Wednesday, July 2, 2014

Nothing Special?

I came across a few “special” creatures today. Kingfishers, Peregrines and Red Foxes aren’t particularly rare but there’s always that little extra thrill when spotting them, more so when you are not looking for them and they turn up without warning. 

Such creatures have the potential to turn an ordinary day into an extraordinary one, but more often than not they tantalise with brief and fleeting views, as all three did today. 

The first encounter was with a fox just setting off to the cross the A588 at Cockerham. When it saw my car approaching the animal spun around in the road and shot back into the hedgerow from whence it came. On a bendy and busy main road it was impossible to stop with little point in doing so when an animal is so wary. That’s three Red Foxes I’ve seen in as many weeks in just casual journeying to birding spots. Maybe foxes are having a good summer too? 

Glasson was my first stop where another try for Otters yielded lots of birds but no Otters. A Kingfisher was perched on the metal footbridge which crosses the working lock, a heavily used and busy spot for boats and pedestrians but not at 6am. Swallows were flying under the same bridge to where they nest but there’s still no young, just 8/10 adults. Similar numbers of Swifts overhead and between 6 and 8 House Martins. 

Kingfisher

I set off for the canal towpath and logged 2 Pied Wagtails and 1 Grey Heron, 12 Tufted Duck and 15 Coot on the water. Alongside the canal were many brown jobs “tacking” and “ticking” their way through the now substantial waterside vegetation which is dominated by stretches of dense and tall Phragmites, the common reed. 

I logged 11 Reed Warbler, 8 Whitethroat, 6 Reed Bunting, 4 Sedge Warbler, 2 Song Thrush and “several” each of Linnet, Goldfinch, Collared Dove, Woodpigeon, Blackbird and House Sparrow, even one or two of the erstwhile common Greenfinch. Yes, they still exist.

Linnet

Greenfinch

Early July is not the optimum time for seeing a coastal Peregrine, more like August right through to March/April when inland Peregrines find rich pickings on the expanse of Morecambe Bay before they head back to the hills or city buildings to breed. 

All was quiet at Conder Green viewing point until the small flock of c30 feeding Starlings erupted into sound and flight. “Whoosh”, a Peregrine hurtled down from nowhere and almost connected with the by now tightly packed Starlings. In the blink of an eye the Peregrine was gone, without breakfast. 

It had been quiet. Suddenly there was noise from panicking and nervous Starlings, Redshanks, Oystercatchers and gulls, a clamour which lasted a minute or more before peace returned. A passing Peregrine had left its usual legacy of fear.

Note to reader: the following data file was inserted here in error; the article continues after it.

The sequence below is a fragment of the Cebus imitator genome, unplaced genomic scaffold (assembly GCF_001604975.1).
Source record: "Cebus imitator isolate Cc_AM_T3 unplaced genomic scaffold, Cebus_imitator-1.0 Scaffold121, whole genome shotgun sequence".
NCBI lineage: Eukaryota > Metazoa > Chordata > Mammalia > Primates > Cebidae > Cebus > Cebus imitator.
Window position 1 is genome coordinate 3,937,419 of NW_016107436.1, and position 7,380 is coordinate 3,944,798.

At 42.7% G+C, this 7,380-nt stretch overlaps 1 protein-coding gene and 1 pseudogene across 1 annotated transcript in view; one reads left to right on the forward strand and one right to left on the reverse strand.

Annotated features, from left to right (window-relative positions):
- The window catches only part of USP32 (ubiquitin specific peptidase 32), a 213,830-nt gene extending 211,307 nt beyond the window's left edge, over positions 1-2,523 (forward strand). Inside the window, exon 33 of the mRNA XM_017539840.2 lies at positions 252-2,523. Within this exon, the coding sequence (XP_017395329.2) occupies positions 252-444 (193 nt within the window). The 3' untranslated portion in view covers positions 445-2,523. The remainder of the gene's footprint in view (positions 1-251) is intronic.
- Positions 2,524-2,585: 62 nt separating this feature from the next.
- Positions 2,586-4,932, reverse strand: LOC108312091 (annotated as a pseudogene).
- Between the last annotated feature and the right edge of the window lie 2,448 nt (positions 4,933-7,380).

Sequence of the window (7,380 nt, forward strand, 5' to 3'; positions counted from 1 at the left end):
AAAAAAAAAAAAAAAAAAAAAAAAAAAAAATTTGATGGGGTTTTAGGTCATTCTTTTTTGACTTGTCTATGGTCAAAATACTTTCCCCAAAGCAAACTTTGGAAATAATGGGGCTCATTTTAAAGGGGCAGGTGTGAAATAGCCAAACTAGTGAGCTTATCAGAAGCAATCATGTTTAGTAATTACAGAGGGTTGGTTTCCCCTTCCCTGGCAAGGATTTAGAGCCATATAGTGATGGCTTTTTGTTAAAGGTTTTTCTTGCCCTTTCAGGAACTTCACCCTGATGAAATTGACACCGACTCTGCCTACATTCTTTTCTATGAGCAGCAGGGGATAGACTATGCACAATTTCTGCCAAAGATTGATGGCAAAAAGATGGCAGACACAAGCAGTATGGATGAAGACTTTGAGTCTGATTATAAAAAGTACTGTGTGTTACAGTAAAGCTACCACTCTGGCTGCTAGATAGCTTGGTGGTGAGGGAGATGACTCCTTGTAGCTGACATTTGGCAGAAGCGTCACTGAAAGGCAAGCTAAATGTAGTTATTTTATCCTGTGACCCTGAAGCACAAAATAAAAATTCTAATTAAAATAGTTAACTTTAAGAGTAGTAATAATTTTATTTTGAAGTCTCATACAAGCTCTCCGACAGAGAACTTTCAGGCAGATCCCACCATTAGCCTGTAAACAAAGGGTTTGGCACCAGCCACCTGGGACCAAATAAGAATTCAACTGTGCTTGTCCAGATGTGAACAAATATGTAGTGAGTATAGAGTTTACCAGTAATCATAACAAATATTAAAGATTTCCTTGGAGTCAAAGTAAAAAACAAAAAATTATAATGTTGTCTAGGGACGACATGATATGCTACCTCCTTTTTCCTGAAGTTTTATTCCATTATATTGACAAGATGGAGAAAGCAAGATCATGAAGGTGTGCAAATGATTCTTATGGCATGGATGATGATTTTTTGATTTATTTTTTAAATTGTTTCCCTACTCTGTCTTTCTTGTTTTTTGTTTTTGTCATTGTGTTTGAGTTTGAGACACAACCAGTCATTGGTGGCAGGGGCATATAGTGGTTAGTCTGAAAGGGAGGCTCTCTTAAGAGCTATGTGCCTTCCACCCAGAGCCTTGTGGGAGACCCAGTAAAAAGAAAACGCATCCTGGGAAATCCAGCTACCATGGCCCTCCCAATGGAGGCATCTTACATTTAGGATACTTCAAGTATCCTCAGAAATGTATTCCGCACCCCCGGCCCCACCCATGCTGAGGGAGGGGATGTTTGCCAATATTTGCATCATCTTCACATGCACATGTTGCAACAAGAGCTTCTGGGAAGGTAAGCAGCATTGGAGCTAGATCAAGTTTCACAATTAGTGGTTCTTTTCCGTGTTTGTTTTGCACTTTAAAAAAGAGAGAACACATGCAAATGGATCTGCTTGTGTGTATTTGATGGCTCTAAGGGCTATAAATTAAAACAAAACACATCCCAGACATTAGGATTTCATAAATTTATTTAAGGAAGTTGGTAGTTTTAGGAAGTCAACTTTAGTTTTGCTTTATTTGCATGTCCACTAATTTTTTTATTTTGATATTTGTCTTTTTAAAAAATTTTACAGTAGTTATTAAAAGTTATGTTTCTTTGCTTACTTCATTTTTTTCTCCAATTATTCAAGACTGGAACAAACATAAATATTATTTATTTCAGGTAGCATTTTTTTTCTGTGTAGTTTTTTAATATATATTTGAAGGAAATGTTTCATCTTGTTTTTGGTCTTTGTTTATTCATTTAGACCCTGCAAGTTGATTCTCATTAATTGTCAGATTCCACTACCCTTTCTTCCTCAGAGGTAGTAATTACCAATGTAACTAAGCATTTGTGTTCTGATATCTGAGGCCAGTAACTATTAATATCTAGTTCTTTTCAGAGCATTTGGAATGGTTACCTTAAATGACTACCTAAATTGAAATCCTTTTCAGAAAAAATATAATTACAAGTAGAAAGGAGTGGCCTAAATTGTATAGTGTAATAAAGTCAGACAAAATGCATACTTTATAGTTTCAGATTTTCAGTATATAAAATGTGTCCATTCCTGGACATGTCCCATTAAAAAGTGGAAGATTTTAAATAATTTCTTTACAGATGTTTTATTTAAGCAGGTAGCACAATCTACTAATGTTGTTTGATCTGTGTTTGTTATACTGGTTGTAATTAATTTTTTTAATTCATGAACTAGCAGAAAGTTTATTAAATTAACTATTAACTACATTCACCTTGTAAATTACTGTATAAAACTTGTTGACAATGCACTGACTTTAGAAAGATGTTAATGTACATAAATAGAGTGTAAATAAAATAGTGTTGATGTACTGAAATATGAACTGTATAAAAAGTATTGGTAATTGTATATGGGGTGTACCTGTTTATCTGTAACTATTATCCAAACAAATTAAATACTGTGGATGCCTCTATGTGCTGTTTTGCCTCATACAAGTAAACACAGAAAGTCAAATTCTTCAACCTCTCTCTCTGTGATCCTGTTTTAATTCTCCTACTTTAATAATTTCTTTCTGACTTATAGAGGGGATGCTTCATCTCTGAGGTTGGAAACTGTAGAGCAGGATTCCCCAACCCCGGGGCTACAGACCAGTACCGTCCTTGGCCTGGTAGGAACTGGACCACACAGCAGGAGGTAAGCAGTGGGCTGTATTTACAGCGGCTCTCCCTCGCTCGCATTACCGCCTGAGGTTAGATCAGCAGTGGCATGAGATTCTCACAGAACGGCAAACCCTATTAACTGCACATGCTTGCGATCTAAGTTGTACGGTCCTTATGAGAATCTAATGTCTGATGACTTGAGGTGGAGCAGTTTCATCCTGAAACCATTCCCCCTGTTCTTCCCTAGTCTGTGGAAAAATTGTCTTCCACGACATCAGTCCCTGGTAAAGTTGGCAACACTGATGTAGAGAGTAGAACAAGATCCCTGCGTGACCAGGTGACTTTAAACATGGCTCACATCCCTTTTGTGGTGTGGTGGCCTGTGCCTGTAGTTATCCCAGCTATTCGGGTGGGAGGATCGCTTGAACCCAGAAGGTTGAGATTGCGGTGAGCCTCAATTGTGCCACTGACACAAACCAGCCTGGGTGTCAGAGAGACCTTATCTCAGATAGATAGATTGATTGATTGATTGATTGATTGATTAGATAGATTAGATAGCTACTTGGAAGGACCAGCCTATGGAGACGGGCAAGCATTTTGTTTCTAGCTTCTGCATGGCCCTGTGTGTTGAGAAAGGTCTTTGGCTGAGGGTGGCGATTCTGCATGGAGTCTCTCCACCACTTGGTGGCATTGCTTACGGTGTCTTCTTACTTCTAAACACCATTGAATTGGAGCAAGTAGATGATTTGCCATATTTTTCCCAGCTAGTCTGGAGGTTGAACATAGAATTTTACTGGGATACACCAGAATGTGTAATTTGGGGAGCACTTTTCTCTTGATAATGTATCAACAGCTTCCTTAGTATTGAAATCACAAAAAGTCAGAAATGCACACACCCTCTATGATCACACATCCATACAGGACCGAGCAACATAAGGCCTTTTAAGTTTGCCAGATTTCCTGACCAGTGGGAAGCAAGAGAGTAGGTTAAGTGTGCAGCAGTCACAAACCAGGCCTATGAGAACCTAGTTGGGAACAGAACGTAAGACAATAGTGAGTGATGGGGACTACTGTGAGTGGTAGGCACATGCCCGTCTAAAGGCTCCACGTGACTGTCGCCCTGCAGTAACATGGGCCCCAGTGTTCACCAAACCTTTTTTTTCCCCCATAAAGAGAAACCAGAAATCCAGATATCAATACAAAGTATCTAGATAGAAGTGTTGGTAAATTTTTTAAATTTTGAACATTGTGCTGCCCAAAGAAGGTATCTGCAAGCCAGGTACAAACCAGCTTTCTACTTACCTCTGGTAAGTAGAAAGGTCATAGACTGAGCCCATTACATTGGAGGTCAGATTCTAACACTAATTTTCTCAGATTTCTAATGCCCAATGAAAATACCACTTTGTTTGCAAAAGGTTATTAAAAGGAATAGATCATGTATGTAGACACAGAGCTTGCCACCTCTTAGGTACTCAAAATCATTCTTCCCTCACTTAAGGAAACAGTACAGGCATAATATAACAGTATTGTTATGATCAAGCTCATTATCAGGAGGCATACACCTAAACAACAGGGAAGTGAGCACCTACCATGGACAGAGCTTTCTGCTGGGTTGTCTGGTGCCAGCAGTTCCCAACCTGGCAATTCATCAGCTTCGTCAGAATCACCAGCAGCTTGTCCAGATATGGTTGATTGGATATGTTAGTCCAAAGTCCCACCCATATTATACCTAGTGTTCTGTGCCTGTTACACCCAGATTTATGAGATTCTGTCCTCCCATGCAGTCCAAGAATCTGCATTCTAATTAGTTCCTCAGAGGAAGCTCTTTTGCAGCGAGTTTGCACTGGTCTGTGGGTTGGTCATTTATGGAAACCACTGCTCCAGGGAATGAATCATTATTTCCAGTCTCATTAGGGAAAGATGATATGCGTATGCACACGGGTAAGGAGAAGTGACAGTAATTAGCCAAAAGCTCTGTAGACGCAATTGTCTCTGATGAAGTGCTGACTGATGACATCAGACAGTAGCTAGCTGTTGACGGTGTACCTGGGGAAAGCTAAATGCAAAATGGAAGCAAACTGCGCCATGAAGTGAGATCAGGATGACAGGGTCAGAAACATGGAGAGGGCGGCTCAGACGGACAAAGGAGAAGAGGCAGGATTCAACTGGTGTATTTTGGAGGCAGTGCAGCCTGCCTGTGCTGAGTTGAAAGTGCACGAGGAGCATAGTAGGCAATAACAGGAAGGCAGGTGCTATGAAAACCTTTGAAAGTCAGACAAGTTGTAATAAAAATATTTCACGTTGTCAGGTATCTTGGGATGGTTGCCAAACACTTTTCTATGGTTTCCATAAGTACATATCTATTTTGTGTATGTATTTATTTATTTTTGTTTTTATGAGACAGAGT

How do you follow a Peregrine? With the usual counts I’m afraid: 6 Common Sandpiper, 120 Redshank, 15 Oystercatcher, 30 Lapwing, 4 Little Egret, 2 Grey Heron, 2 Little Grebe, 2 Stock Dove. 

On the way home a Kestrel on a fence post. As I said, nothing special but a reason today to link with  Theresa's Fences Day.

Kestrel

Join Another Bird Blog soon for another ordinary day.

18 comments:

Carole M. said...

wow Phil, you got such a good photo of the Kingfisher. Ho-hum, it was just another birding sojourn; PRETTY SPECIAL it was too. Cudos to you for being up and out there with them early.

Bob Bushell said...

Brilliant, you caught the Kingfisher, one that I can't get good enough. And lots and lots of all sorts as well.

David Gascoigne said...

Any day spent in the company of a Peregrine Falcon is a very special day. I have only ever witnessed two successful stops and it is something to behold. I'm sure it was a great day, Phil.

eileeninmd said...

Phil, these are great shots and lovely birds. My favorite is the Kingfisher.. Happy Birding!

Margaret Adamson said...

Hi Phil. Great birds found and photographed. Love the kestrel on the fence post.

TexWisGirl said...

all very special sights to me! love the kestrel on the post! thanks for linking, phil!

HOOTIN ANNI said...

Love the kingfisher...they're so much prettier that ours. Great Kestrel on the fence post...excellent photo composition.

Now...where is the fox?

Have a happy, happy weekend of birding if you can.

Debbie said...

i love the kestrel on the post, pretty special for me!!

all these bird images are very special for me to view!!

Felicia said...

beautiful bird photos again. the kestrel is magnificent. too bad you couldn't get an image of the fox.

Carola Bartz said...

I envy you for all your beautiful bird sightings - how wonderful!

Rose said...

Beautiful birds...wonderful to see that many. I always find it thrilling to see a fox...they are never around long enough to capture them in a pic though.

Marie said...

How wonderful to get to see the foxes so often and also that peregrine! Love your photos also!

Wally Jones said...

It would have been a great day for me even without the Fox, Peregrine and Kingfisher! Very nice counts, even though "ordinary" for you.

I completely understand how special a glimpse of a Fox or Peregrine can be! Adrenaline pumps a bit more and it's always the first thing mentioned about a trip.

Have a wonderful weekend, Phil! Your outstanding post and photographs made my day better.

Rajesh said...

Each one of these birds are special in their own way.

Unknown said...

i learn so much from you pictures outstanding and different form seabirds here

Jane said...

Lovely images, thanks for sharing :)

Adam Jones said...

Totally agree with your opening paragraph Phil. Amazing pictures too. Kingfisher wins it for me, but the Linnet is superb as I know how difficult they are to nail down and keep still.

s.c said...

Great birdshots and thank you for showing them.

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